Polymath, the securities token platform, and Loopring, the decentralized exchange protocol, announce a successful peer-to-peer test trade of ST-20“security” tokens through Loopring protocol smart contracts.
Polymath and Loopring demonstrated that an authorized trade of ST-20 security tokens was able to execute, while an unauthorized trade of ST-20 security tokens was not able to execute.
ST-20 tokens can only be held and traded if certain criteria are met. To hold ST-20 tokens, wallet addresses must be added to a “whitelist” controlled by the token issuer, and tokens can only be traded if the protocol determines there are no restrictions currently in place (buy or sell lockups, for example).
ST-20 security tokens created through Polymath are therefore able to maintain regulatory compliance even when traded peer-to-peer utilizing a decentralized exchange protocol such as Loopring.
One of the promises of a tokenized future is the ability for counterparties to connect and efficiently exchange all types of value — such as money, digital resources, and securities.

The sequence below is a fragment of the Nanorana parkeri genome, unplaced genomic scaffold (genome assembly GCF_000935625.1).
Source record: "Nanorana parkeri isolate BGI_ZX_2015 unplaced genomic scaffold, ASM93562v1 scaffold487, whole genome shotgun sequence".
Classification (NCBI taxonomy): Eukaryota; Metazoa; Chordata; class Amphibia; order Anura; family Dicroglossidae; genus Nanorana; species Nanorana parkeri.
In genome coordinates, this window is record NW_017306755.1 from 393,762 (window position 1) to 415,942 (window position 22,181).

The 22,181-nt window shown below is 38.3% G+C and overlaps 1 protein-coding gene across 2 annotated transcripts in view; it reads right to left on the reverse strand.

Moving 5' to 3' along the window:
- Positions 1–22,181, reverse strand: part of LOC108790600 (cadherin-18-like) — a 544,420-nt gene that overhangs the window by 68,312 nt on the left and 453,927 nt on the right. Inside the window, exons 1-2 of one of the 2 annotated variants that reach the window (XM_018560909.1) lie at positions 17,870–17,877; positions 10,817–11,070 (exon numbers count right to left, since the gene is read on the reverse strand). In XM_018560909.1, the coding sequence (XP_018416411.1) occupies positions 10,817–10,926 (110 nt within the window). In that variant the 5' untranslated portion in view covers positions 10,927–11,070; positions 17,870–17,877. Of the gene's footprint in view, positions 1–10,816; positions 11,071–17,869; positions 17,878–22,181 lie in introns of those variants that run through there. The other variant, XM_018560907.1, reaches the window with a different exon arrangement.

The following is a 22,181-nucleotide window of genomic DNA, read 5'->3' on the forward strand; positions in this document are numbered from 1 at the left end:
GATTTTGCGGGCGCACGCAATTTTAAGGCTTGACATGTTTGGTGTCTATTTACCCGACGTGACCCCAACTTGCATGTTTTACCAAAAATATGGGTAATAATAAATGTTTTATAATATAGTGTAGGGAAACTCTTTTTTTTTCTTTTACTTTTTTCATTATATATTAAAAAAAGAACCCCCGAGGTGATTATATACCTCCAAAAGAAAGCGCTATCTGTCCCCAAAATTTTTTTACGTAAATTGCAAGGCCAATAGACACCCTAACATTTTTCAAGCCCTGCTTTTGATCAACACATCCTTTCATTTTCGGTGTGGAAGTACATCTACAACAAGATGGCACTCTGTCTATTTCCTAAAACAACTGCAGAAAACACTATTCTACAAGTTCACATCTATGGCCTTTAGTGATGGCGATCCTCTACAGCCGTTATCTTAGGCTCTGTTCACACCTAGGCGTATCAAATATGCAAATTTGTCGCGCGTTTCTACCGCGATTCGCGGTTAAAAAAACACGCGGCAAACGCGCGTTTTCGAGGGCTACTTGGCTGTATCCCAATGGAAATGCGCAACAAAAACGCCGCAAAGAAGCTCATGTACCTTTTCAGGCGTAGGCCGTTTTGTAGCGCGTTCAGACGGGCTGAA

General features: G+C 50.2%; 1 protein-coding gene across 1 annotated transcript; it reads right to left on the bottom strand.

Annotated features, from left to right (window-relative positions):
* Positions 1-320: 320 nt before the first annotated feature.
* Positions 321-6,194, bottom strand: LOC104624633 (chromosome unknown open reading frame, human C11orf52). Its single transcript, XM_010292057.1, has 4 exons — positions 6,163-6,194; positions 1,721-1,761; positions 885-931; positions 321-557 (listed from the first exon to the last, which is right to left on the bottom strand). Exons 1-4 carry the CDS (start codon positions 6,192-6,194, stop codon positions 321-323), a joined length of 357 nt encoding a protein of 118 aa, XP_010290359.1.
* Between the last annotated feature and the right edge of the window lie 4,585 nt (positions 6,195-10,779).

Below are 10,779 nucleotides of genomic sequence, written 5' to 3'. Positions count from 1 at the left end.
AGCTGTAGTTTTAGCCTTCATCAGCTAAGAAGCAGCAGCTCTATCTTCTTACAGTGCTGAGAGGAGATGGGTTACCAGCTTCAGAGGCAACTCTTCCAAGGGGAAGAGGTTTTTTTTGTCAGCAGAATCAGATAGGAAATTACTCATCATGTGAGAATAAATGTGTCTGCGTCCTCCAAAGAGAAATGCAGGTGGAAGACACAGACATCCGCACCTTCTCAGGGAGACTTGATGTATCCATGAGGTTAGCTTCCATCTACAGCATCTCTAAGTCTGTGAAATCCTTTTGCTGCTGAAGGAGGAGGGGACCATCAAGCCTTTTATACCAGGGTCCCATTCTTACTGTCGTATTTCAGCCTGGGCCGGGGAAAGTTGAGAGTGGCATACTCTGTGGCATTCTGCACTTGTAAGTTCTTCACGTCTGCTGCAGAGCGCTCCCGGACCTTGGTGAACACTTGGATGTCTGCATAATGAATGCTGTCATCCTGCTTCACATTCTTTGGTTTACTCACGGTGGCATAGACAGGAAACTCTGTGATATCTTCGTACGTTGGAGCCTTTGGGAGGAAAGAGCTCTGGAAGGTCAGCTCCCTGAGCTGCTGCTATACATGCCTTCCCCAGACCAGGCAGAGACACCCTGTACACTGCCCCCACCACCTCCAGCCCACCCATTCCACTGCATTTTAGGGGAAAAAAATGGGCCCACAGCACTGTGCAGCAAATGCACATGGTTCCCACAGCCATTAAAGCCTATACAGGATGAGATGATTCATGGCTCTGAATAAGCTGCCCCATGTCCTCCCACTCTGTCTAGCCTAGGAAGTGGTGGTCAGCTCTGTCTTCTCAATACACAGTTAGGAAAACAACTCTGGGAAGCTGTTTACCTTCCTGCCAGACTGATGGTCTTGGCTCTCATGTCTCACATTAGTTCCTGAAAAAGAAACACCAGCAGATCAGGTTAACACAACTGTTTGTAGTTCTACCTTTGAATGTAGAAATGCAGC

Blockchain-based securities enable a foundational shift in the life-cycle of traditional financial assets, as well as a completely new design space for blockchain-native securities.
Of the many benefits tokenization offers, the Loopring team feels that two of the most exciting are:
1) Asset Interoperability — assets being able to speak with/flow across the entire Ethereum ecosystem, and
2) Programmability — being able to code bespoke securities logic and jurisdictional considerations.
Ultimately, these benefits filter down into more liquid markets for issuers and investors. With this in mind, platforms like Polymath aim to enable the creation of trillions of dollars worth of securities on the blockchain, while Loopring seeks to allow these securities to move fluidly in a non-custodial, global, and perfectly auditable manner.